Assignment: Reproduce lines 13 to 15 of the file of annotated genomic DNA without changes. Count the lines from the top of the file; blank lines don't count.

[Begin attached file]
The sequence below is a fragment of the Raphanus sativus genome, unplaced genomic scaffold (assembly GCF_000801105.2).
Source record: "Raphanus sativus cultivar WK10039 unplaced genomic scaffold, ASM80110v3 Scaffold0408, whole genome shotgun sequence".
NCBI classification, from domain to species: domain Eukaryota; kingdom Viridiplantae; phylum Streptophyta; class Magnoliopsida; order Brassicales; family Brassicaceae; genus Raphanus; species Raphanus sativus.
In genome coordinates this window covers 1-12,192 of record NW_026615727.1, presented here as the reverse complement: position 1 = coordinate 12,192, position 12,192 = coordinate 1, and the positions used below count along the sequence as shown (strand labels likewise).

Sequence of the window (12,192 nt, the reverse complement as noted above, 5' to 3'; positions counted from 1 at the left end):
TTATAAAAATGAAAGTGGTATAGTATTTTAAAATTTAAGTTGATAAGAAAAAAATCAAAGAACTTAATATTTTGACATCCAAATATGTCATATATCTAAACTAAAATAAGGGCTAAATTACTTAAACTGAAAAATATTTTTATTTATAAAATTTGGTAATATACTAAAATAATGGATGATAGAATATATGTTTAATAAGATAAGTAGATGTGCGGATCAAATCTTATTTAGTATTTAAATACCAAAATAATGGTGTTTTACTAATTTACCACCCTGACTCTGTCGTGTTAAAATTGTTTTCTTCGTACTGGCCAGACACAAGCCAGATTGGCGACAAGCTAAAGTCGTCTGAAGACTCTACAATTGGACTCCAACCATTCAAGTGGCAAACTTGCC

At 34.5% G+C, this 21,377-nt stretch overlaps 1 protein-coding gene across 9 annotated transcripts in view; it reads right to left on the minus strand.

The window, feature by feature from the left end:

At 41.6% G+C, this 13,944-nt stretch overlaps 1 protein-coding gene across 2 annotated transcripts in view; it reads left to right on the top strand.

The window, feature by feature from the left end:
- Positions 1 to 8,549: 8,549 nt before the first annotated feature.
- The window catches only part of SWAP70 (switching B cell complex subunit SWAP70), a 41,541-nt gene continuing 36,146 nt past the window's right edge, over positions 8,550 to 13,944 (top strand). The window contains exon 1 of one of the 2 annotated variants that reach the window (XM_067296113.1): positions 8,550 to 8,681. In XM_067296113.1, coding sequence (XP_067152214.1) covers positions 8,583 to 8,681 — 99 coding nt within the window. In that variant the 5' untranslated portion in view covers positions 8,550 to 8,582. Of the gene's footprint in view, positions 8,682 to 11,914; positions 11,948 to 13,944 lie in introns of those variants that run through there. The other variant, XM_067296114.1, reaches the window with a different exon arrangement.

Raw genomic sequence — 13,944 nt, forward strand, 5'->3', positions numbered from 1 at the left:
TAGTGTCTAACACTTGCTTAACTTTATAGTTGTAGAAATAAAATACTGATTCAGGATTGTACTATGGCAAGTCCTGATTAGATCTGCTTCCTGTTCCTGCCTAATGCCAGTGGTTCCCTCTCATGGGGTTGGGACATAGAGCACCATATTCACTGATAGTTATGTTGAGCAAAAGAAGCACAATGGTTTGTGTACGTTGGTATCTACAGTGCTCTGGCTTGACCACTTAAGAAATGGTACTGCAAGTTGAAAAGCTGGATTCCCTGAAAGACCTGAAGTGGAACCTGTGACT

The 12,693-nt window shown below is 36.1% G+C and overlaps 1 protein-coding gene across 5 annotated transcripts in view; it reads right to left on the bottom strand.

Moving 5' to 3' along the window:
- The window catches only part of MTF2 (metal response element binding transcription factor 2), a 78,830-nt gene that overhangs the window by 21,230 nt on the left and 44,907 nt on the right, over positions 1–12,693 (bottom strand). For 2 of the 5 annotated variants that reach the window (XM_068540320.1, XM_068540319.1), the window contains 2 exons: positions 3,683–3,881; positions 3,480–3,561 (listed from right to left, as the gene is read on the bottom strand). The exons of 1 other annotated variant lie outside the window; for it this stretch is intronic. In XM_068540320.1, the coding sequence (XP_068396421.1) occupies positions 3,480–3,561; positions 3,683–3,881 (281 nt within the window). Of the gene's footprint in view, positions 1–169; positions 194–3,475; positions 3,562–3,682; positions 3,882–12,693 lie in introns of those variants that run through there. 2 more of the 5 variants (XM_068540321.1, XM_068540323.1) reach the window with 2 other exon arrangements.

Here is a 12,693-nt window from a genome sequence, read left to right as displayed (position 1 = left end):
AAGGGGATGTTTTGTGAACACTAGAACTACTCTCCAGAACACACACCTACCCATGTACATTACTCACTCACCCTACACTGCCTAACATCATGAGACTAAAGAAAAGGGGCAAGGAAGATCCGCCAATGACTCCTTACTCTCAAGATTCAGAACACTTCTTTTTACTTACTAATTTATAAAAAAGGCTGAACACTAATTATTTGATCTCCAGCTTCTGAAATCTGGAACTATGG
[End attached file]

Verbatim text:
Raw genomic sequence — 13,944 nt, forward strand, 5'->3', positions numbered from 1 at the left:
TAGTGTCTAACACTTGCTTAACTTTATAGTTGTAGAAATAAAATACTGATTCAGGATTGTACTATGGCAAGTCCTGATTAGATCTGCTTCCTGTTCCTGCCTAATGCCAGTGGTTCCCTCTCATGGGGTTGGGACATAGAGCACCATATTCACTGATAGTTATGTTGAGCAAAAGAAGCACAATGGTTTGTGTACGTTGGTATCTACAGTGCTCTGGCTTGACCACTTAAGAAATGGTACTGCAAGTTGAAAAGCTGGATTCCCTGAAAGACCTGAAGTGGAACCTGTGACT

The 12,693-nt window shown below is 36.1% G+C and overlaps 1 protein-coding gene across 5 annotated transcripts in view; it reads right to left on the bottom strand.